One of the most beautiful tidal stretches of the James River is more accessible to boaters today, thanks to a new boat ramp in Charles City County made possible by a $120,000 grant from the Dominion Foundation, the philanthropic organization for Dominion Resources Inc.
Dominion, Charles City County and the Chesapeake Conservancy officials cut the ribbon today to open the boat landing at Lawrence Lewis Jr. River Park.
“The James River is Virginia’s treasure, bound intrinsically to its history and commerce,” said Robert M. Blue, senior vice president-Law, Public Policy and Environment, State and Federal Affairs. “Dominion believes that the best way to help people appreciate and protect the river is to get them to travel its waters, explore its wonders and marvel at its beauty. We are proud to have played a role in creating this new landing that will open the river to even more people.”
The opening culminates a 20-year effort by county officials and river enthusiasts to have a boat ramp built at the historic 24-acre park, which is where the Union Army crossed the James River in 1864 to lay siege to Confederate forces in Petersburg during the Civil War.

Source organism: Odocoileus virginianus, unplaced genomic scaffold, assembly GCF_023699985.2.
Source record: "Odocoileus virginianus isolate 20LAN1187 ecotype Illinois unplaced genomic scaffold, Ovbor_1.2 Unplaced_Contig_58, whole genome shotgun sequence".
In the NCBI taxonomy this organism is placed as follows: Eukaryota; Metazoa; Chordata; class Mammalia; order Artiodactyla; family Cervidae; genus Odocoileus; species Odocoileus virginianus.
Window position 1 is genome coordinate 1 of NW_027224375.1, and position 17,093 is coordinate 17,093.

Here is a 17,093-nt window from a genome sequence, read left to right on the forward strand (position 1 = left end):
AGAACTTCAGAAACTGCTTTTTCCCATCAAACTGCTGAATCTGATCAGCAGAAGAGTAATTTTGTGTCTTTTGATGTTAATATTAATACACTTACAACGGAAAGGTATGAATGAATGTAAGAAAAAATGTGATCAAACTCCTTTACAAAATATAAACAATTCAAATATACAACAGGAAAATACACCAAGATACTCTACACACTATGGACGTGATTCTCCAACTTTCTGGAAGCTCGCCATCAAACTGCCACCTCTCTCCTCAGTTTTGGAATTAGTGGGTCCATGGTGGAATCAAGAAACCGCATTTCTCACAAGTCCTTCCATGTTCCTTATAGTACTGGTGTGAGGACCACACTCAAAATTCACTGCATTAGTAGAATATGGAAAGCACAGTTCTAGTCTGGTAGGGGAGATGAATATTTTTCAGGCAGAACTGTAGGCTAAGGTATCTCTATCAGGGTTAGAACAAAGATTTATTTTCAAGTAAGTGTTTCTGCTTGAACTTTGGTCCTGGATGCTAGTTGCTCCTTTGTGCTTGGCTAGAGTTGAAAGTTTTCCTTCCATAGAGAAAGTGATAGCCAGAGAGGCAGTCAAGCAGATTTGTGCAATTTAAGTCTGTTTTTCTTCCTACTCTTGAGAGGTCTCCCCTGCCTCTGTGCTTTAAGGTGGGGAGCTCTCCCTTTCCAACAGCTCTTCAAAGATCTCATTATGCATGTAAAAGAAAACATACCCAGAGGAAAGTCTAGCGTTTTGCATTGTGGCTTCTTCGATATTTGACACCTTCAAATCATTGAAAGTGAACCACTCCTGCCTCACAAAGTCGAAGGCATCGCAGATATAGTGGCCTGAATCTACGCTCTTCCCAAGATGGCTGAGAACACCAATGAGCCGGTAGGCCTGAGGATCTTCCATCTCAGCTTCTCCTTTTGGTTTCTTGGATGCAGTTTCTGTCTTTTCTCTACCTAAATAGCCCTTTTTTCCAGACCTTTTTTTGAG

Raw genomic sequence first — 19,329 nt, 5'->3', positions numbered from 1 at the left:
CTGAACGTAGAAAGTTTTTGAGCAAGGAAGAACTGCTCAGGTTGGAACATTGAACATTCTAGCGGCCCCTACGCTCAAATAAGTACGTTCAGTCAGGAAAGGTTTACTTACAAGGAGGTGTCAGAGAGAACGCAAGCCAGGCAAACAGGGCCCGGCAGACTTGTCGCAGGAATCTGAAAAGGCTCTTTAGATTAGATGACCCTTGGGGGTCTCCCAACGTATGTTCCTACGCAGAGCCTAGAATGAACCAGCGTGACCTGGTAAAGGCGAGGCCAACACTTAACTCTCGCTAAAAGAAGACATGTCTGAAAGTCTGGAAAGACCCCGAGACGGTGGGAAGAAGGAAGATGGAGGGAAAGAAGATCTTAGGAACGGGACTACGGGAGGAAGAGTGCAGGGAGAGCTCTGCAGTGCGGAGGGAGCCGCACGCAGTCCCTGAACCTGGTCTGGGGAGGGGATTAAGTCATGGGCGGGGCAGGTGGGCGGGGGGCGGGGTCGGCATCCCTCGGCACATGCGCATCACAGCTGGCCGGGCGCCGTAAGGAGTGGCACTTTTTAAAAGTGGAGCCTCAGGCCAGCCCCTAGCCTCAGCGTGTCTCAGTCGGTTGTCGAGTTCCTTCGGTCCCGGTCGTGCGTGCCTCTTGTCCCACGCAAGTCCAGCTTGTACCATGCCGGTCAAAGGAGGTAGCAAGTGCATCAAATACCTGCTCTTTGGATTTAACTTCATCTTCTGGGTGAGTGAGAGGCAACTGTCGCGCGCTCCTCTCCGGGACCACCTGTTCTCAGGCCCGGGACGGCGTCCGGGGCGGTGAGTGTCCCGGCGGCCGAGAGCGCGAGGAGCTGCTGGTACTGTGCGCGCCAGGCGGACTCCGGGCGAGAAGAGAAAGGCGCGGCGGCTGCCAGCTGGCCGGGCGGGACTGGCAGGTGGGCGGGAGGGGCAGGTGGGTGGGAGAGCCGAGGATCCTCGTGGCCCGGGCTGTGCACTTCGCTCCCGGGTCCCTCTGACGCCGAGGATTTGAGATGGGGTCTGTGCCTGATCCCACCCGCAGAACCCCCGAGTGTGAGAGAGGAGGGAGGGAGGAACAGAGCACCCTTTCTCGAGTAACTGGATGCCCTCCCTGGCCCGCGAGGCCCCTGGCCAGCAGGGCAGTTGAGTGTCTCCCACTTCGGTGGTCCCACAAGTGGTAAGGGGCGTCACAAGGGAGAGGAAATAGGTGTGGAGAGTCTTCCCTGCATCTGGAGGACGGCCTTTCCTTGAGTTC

“This is a dream finally come true,” said Floyd H. Miles Sr., chairman of Charles City County Board of Supervisors. “Thanks to the support of Dominion, the Department of Conservation and Recreation and the Chesapeake Conservancy, our residents can now enjoy the beauty and the history of the James River without having to tow their boats to another jurisdiction.”
In addition to Dominion’s funding, the county provided $125,000 and the Virginia Department of Conservation and Recreation put in $50,000. The county built the 50-foot by 28-foot concrete ramp which also has two tending piers, a bulkhead for protection and parking for 12 boat trailers.
The new ramp provides the only boating access on the north side of the James River for a 36-mile stretch that runs from Henrico County to James City County. The ramp will also serve as an important access point to the James River Section of the Captain John Smith Chesapeake National Historic Trail. The Capt. John Smith Trail is a water route that follows the course of the English explorer on his voyage to map the Chesapeake Bay in 1607.
The Chesapeake Conservancy, based in Annapolis, Md., has a goal of developing new access points along the bay and its rivers. The conservancy sought and received the Dominion Foundation grant that provided the final dollars to make the ramp a reality.
“Improved access is vital to helping even more people develop an appreciation for nature and to help build support for the restoration of the bay and its rivers,” said Joanna Ogburn, program director for the Chesapeake Conservancy. “This new landing in Charles City County provides access to a long and beautiful stretch of the James, and we encourage canoeists, kayakers and boaters to follow Capt. Smith’s lead and get out and explore.”